Western Caucus members discuss priorities for 118th Congress
On Jan. 27, U.S. Sen. and Chair of the Senate Western Caucus Cynthia Lummis (R-WY) alongside U.S. Rep. and Chair of the Congressional Western Caucus Dan Newhouse (R-WA) held a press conference to discuss their legislative priorities for the 118th Congress.
Lummis announced she would be taking the gavel as chair of the Senate Western Caucus on Dec. 8, 2022 and started in her new position in January. This will be Newhouse’s second term serving as chair.
To kick off the press conference, Western Caucus Foundation Executive Director Darrell Henry welcomed attendees and explained the mission of the Western Caucus.
“I call the Western Caucus a three-legged stool. There is the Senate Western Caucus, which is now over 10 years old. There is the Congressional Western Caucus, which is in its 30-year anniversary, and then there is the Western Caucus Foundation,” Henry stated.
“The foundation is a section 501(c)(3) charitable organization which works with the House and Senate Western Caucuses and promotes their agenda, communication and education, while also helping put boots on the ground out West to learn about policy issues,” he added.
Following Henry, Lummis took to the stage to address attendees.
“The Western Caucus allows all of us to work together for the betterment of the Western states, to bring profile to Western issues and to solve issues unique to the West, our Western lifestyles and the natural environment in which we live, as well as the rural way of life which is frequently underrepresented here in Congress,” Lummis said. “This group provides the opportunity for all of us to work more closely together to make the issues we care about front and center, and I couldn’t be more delighted to serve as the new chairman of the Senate Western Caucus alongside my friend and former colleague Dan Newhouse.”
Lummis also presented the priorities for the Senate Western Caucus, which include defending the Western way of life by reestablishing American energy dominance, fostering economic development and promoting smart public land management.
First, she noted the Senate Western Caucus will be working on natural resource and energy independence.
“We should be focused on the goal of having clean air and water and a landscape matching the great people who live in the West,” Lummis stated. “There is a way to accomplish this if we focus on clean air and not on the sources of energy used – to utilize all of our natural resources, whether it’s coal, gas, wind, solar or nuclear. All of these have to be a part of our energy mix.”
Lummis said this goes hand-in-hand with the second goal – economic development – as well as the third goal of smart public land management.
“Public lands are such a dominant presence in the West,” Lummis said, noting nearly one-half of Wyoming, one-third of Montana, two-thirds of Utah and seven-eighths of Nebraska are public land. “We have to be able to work together to ensure we have responsible shared use and multiple uses of this land.”
She then shared she had spent a weekend with Wyoming county commissioners during a training session they held on how to engage cooperator agency status giving them a stronger voice and more robust seat at the table.
“These are exactly the kinds of things we want to incorporate into best practices all over the West,” she concluded. “Western voices and boots on the ground are driving factors to make the West the best it can possibly be.”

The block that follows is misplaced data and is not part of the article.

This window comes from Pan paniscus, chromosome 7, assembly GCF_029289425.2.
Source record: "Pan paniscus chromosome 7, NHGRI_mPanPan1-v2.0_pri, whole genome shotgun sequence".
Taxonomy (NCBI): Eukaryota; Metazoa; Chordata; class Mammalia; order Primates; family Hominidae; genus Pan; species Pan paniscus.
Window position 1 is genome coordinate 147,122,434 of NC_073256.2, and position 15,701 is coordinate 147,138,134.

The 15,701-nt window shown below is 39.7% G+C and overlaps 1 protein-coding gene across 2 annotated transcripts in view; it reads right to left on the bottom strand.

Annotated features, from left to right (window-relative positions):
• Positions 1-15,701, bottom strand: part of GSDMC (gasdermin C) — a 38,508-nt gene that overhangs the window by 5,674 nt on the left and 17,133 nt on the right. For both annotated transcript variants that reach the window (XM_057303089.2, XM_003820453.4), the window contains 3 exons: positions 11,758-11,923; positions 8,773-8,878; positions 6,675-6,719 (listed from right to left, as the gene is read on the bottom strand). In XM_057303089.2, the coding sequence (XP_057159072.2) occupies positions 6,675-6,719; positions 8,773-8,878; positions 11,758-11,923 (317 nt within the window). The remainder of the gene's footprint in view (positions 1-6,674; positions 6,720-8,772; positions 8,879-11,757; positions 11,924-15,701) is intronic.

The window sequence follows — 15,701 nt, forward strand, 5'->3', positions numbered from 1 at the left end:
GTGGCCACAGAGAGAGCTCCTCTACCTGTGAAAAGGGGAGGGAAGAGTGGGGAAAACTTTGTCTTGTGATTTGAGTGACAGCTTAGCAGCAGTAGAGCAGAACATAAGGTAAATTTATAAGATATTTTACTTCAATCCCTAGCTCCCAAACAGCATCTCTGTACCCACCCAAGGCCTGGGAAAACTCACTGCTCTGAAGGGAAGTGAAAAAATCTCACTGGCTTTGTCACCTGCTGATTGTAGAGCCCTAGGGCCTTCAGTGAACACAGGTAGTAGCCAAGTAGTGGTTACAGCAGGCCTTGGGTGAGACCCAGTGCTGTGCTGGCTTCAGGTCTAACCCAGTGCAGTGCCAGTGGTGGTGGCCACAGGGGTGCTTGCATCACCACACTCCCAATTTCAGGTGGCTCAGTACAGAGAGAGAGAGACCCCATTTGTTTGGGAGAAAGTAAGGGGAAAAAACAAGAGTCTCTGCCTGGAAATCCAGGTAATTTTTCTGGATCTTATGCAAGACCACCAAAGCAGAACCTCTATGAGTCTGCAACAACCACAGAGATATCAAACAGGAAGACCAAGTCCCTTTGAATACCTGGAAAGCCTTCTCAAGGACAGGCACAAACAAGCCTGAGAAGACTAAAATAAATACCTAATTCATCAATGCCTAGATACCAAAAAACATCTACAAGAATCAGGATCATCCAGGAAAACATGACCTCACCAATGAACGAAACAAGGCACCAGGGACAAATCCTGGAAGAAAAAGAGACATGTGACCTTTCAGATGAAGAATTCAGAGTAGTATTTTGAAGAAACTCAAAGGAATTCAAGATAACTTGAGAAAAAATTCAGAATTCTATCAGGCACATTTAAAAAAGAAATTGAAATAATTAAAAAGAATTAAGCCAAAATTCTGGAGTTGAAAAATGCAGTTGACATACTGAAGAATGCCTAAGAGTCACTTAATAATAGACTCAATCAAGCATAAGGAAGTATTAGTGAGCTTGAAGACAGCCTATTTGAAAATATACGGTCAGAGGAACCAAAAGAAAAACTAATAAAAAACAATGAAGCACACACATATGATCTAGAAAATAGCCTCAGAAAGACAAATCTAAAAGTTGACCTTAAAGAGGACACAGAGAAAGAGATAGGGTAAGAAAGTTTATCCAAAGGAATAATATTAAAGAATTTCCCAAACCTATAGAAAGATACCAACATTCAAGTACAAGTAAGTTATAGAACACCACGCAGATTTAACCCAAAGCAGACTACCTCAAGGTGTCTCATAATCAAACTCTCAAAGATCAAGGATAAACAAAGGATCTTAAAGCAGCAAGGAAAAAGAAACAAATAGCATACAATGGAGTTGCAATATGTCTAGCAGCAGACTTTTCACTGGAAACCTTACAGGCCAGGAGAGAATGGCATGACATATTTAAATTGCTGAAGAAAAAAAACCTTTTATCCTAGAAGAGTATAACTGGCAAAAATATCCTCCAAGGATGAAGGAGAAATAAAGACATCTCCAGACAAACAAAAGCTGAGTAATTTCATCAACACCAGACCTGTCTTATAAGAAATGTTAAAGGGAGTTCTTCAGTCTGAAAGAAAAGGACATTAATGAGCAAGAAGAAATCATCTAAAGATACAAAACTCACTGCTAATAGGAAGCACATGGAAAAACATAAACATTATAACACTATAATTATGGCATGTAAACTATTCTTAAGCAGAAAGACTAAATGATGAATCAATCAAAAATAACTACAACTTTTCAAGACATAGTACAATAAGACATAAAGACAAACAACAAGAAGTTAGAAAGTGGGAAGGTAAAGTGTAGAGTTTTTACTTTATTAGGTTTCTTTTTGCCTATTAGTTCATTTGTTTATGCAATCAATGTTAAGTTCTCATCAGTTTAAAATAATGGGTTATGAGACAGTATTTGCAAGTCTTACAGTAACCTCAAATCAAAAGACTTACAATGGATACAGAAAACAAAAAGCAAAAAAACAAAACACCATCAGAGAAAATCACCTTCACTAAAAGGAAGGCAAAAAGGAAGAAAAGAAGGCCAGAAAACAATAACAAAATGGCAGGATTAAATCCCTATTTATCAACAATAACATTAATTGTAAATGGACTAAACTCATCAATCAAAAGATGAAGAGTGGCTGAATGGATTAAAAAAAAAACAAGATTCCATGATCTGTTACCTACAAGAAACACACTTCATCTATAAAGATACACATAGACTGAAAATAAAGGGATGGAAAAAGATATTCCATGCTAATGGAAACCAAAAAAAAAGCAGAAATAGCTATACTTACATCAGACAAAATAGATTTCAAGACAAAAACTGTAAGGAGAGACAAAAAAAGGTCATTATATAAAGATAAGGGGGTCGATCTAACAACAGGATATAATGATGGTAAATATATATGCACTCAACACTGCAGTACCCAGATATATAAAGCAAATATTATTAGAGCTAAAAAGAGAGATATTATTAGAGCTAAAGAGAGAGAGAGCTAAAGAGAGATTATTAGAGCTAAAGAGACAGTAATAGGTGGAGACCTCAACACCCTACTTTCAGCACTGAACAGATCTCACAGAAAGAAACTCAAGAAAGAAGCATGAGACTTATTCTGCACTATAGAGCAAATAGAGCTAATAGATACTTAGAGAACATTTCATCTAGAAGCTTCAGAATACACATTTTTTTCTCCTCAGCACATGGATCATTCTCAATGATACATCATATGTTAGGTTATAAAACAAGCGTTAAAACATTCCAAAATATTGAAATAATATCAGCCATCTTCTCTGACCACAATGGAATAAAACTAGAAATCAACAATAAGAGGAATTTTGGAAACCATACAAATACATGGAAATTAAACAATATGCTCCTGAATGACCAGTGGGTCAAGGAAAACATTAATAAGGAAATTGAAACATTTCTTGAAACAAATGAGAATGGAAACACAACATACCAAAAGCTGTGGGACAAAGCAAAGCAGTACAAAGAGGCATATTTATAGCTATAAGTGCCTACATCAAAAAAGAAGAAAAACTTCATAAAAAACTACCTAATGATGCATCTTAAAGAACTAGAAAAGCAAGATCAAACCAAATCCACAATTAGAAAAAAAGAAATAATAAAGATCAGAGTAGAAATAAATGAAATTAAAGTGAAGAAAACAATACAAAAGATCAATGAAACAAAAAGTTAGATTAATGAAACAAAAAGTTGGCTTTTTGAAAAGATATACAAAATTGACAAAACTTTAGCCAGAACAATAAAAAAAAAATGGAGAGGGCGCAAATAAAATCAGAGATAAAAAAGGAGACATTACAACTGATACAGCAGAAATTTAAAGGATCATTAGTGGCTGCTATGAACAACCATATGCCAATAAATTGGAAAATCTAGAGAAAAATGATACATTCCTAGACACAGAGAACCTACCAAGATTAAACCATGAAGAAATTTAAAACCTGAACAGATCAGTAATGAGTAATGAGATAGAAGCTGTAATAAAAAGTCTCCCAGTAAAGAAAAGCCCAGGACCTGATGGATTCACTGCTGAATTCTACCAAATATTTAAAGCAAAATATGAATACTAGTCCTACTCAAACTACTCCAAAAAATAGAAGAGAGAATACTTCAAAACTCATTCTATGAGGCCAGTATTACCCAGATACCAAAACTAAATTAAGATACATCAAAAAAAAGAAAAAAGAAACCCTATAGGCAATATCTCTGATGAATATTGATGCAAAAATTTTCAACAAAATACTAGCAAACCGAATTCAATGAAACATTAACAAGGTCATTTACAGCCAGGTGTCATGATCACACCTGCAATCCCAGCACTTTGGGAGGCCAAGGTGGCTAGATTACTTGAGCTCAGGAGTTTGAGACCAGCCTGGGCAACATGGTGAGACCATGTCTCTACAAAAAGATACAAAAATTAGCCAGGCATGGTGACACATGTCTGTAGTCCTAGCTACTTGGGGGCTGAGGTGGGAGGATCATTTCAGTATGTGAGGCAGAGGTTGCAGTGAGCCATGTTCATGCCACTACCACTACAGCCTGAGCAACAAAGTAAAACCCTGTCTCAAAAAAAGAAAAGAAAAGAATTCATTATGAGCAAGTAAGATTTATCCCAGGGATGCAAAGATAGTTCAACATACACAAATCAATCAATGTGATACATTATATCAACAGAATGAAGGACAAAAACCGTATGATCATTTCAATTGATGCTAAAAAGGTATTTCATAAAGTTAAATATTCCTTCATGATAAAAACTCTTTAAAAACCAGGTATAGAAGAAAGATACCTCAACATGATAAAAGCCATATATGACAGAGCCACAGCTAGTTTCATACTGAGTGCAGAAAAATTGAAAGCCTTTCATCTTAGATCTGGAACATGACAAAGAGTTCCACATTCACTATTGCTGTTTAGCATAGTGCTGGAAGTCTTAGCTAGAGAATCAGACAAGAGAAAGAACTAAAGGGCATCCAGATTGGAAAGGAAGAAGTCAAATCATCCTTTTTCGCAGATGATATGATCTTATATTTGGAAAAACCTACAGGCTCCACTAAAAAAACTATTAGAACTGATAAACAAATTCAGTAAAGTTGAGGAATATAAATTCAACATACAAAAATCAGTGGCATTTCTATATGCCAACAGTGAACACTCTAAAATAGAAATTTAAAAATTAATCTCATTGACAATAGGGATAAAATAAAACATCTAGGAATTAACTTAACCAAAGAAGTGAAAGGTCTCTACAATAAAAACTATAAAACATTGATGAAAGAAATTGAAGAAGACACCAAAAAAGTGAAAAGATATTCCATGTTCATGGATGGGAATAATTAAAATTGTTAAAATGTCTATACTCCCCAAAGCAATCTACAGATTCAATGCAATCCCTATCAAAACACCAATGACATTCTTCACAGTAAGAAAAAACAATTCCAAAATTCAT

Congressional Western Caucus priorities
During the press conference, Newhouse also took a turn to discuss priorities of the Congressional Western Caucus.
“I am delighted, excited and really looking forward to some of the things we are going to accomplish in the next two years,” he began. “I am also very proud of what we have been able to accomplish the past two years, and a lot of this success was due to many of our partnerships with people in this room. I can’t express how critical it is for us to have this support.”
The first priority Newhouse brought to light is to ensure every paying member of the Western Caucus is seen, heard and receives a return on their investment.
“As humbly as I can say, I think we have been successful with this. Everyone feels good about the accomplishments we have made and the focus we have been able to place on certain issues,” he said.
Newhouse further noted issues outlined by Lummis, such as water, land and energy regulations, are also top priority for the Congressional Western Caucus.
“We need to unleash America’s energy capacity so we can be a dominate force again, and so we don’t have to be dependent on foreign sources, some of which are not so friendly,” he noted. “Additionally, things like Waters of the U.S. and the upcoming farm bill are important issues for us.”
“Just so people don’t forget why we exist – we represent rural areas of the country from sea to shining sea. In fact, we have a representative from almost all 50 states, which is incredible,” he added. “Whether it’s Georgia or Washington, rural Americans share a lot of things in common, which is what we represent here in the Western Caucus.”
Newhouse continued, “We do what we do in order to amplify and raise up the voices of these people we represent. Not all rural Americans can come to Washington, D.C., but this is why we are here. We go out to see them face-to-face and listen to their voices to find out what is important to them. Then, we bring their voices back here to Washington, D.C. so they can be heard.”
Hannah Bugas is the managing editor of the Wyoming Livestock Roundup. Send comments on this article to firstname.lastname@example.org.